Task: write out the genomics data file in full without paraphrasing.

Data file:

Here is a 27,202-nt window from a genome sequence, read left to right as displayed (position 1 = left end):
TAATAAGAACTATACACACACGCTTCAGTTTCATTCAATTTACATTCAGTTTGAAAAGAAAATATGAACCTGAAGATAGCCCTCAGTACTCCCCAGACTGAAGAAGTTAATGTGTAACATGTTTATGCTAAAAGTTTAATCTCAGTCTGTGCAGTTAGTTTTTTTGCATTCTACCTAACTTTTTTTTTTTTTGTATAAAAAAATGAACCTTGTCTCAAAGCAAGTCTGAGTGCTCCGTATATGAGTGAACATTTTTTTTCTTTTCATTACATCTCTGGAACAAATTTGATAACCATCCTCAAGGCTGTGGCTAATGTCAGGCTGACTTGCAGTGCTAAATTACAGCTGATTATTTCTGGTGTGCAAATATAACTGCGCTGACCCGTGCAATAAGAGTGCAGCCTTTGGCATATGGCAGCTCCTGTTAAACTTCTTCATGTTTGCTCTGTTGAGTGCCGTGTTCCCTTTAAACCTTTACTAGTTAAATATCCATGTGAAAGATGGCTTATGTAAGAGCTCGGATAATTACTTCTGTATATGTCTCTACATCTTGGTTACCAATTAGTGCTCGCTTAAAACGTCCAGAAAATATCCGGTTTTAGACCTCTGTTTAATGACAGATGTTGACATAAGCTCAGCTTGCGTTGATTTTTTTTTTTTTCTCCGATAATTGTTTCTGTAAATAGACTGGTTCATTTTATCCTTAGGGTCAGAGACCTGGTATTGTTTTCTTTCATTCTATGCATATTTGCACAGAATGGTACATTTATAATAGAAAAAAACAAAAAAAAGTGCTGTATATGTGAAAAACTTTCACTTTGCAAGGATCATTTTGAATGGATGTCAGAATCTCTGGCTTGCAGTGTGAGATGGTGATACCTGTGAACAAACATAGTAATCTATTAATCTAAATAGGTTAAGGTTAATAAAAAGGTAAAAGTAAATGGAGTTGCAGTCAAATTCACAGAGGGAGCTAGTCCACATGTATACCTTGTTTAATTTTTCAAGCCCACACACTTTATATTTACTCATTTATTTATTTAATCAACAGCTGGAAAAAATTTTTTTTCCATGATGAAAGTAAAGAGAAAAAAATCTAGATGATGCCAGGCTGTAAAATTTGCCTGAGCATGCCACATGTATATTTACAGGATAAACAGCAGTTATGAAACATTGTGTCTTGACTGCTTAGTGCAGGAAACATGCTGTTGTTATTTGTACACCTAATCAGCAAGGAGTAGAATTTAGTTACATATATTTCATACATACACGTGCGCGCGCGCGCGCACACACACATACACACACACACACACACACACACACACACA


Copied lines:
Here is a 27,202-nt window from a genome sequence, read left to right as displayed (position 1 = left end):
TAATAAGAACTATACACACACGCTTCAGTTTCATTCAATTTACATTCAGTTTGAAAAGAAAATATGAACCTGAAGATAGCCCTCAGTACTCCCCAGACTGAAGAAGTTAATGTGTAACATGTTTATGCTAAAAGTTTAATCTCAGTCTGTGCAGTTAGTTTTTTTGCATTCTACCTAACTTTTTTTTTTTTTGTATAAAAAAATGAACCTTGTCTCAAAGCAAGTCTGAGTGCTCCGTATATGAGTGAACATTTTTTTTCTTTTCATTACATCTCTGGAACAAATTTGATAACCATCCTCAAGGCTGTGGCTAATGTCAGGCTGACTTGCAGTGCTAAATTACAGCTGATTATTTCTGGTGTGCAAATATAACTGCGCTGACCCGTGCAATAAGAGTGCAGCCTTTGGCATATGGCAGCTCCTGTTAAACTTCTTCATGTTTGCTCTGTTGAGTGCCGTGTTCCCTTTAAACCTTTACTAGTTAAATATCCATGTGAAAGATGGCTTATGTAAGAGCTCGGATAATTACTTCTGTATATGTCTCTACATCTTGGTTACCAATTAGTGCTCGCTTAAAACGTCCAGAAAATATCCGGTTTTAGACCTCTGTTTAATGACAGATGTTGACATAAGCTCAGCTTGCGTTGATTTTTTTTTTTTTCTCCGATAATTGTTTCTGTAAATAGACTGGTTCATTTTATCCTTAGGGTCAGAGACCTGGTATTGTTTTCTTTCATTCTATGCATATTTGCACAGAATGGTACATTTATAATAGAAAAAAACAAAAAAAAGTGCTGTATATGTGAAAAACTTTCACTTTGCAAGGATCATTTTGAATGGATGTCAGAATCTCTGGCTTGCAGTGTGAGATGGTGATACCTGTGAACAAACATAGTAATCTATTAATCTAAATAGGTTAAGGTTAATAAAAAGGTAAAAGTAAATGGAGTTGCAGTCAAATTCACAGAGGGAGCTAGTCCACATGTATACCTTGTTTAATTTTTCAAGCCCACACACTTTATATTTACTCATTTATTTATTTAATCAACAGCTGGAAAAAATTTTTTTTCCATGATGAAAGTAAAGAGAAAAAAATCTAGATGATGCCAGGCTGTAAAATTTGCCTGAGCATGCCACATGTATATTTACAGGATAAACAGCAGTTATGAAACATTGTGTCTTGACTGCTTAGTGCAGGAAACATGCTGTTGTTATTTGTACACCTAATCAGCAAGGAGTAGAATTTAGTTACATATATTTCATACATACACGTGCGCGCGCGCGCGCACACACACATACACACACACACACACACACACACACACACA